Abstract

For experiments with fast charged particles in storage rings, techniques for beam cooling have been developed for more than two decades. Stochastic cooling is most powerful for hot beams. Great progress has been made in its application to antiprotons. It will also be crucial for fast accumulation of rare isotope beams. Electron cooling, which is most beneficial for highly charged ions, is a reliable technique for lower energies. It can produce beams of exceptional phase space density, even entering the regime of ordering phenomena. Laser cooling is useful when a beam has to be cooled to its ultimate longitudinal temperature but suffers from the unavailability of direct transverse cooling. An introduction and a description of recent advances in the cooling of fast particles are given.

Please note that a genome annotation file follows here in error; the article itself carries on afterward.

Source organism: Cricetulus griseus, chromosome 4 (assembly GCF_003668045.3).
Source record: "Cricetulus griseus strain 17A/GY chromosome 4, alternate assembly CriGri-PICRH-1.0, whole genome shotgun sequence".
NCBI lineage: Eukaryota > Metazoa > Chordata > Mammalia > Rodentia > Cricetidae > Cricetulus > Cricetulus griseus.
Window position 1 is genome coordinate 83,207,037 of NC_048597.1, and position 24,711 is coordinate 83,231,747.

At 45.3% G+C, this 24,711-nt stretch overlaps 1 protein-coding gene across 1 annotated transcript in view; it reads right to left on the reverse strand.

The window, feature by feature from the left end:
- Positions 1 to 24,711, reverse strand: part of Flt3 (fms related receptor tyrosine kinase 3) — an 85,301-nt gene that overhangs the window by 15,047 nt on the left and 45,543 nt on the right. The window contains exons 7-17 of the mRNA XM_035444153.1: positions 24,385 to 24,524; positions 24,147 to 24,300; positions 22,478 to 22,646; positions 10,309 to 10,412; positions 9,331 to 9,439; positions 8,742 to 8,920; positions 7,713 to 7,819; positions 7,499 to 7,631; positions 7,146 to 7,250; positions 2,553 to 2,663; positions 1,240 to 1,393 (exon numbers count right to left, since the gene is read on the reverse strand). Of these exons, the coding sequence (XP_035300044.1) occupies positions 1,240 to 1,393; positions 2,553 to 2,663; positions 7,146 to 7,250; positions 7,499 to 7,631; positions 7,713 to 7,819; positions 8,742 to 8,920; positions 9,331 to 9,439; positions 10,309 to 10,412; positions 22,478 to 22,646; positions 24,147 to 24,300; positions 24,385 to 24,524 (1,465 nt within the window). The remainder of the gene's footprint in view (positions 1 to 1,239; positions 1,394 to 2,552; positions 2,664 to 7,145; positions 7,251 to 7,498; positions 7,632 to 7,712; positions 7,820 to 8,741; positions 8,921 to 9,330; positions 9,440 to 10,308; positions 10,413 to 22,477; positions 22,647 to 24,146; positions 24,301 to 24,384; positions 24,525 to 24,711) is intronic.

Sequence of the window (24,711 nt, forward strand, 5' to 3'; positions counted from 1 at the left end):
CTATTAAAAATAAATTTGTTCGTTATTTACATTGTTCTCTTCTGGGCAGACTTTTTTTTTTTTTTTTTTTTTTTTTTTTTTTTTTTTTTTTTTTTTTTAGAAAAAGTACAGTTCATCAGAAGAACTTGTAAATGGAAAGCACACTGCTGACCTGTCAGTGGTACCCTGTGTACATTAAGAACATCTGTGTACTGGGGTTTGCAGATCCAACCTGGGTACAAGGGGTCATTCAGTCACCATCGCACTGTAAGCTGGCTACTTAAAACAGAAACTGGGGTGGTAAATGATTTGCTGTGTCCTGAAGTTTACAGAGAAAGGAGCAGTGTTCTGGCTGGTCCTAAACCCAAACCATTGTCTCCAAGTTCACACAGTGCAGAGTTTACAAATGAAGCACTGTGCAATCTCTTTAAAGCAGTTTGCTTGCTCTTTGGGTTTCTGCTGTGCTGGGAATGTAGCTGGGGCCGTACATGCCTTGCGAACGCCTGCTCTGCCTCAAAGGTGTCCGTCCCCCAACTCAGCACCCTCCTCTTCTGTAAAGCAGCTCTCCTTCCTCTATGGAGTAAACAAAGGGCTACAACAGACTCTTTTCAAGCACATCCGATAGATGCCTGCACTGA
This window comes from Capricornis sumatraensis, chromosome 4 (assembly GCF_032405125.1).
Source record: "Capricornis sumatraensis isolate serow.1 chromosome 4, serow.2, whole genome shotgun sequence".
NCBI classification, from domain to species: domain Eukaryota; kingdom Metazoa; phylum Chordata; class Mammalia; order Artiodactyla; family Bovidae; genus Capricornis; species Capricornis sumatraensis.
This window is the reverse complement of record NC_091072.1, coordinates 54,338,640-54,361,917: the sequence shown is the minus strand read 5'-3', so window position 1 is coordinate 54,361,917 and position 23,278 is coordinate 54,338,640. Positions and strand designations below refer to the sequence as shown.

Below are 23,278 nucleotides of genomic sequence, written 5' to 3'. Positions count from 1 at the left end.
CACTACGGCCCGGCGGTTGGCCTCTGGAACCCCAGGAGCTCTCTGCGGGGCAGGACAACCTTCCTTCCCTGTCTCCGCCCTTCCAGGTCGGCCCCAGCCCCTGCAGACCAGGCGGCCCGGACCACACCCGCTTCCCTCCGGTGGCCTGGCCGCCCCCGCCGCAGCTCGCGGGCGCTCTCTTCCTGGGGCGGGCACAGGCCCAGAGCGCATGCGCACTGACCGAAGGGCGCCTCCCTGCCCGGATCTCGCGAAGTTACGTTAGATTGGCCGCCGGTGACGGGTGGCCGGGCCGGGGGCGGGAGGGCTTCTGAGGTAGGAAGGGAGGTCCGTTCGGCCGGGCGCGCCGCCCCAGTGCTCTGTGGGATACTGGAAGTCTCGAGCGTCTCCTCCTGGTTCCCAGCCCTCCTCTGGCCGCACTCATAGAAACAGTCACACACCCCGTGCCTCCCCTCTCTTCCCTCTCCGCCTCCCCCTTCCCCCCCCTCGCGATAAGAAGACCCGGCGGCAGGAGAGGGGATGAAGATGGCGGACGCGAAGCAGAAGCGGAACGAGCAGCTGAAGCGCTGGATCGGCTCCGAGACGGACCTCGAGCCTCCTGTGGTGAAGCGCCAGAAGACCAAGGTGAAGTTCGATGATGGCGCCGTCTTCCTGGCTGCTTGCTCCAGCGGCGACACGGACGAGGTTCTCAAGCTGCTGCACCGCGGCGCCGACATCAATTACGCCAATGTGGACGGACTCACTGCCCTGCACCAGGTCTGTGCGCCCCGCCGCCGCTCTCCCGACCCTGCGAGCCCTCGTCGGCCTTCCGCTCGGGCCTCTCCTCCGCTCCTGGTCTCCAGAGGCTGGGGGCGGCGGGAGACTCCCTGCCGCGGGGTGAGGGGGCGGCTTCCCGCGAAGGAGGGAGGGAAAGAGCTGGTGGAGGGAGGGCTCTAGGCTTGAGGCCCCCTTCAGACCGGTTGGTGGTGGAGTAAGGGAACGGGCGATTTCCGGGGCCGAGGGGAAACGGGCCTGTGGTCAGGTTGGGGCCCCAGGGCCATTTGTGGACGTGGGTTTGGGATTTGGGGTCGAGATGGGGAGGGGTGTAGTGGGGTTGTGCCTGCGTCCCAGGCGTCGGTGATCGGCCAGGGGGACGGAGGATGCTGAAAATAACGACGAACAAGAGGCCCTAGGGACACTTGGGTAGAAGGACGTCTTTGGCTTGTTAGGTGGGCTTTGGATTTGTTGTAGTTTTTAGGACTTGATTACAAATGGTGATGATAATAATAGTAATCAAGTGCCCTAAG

© 2003 Optical Society of America

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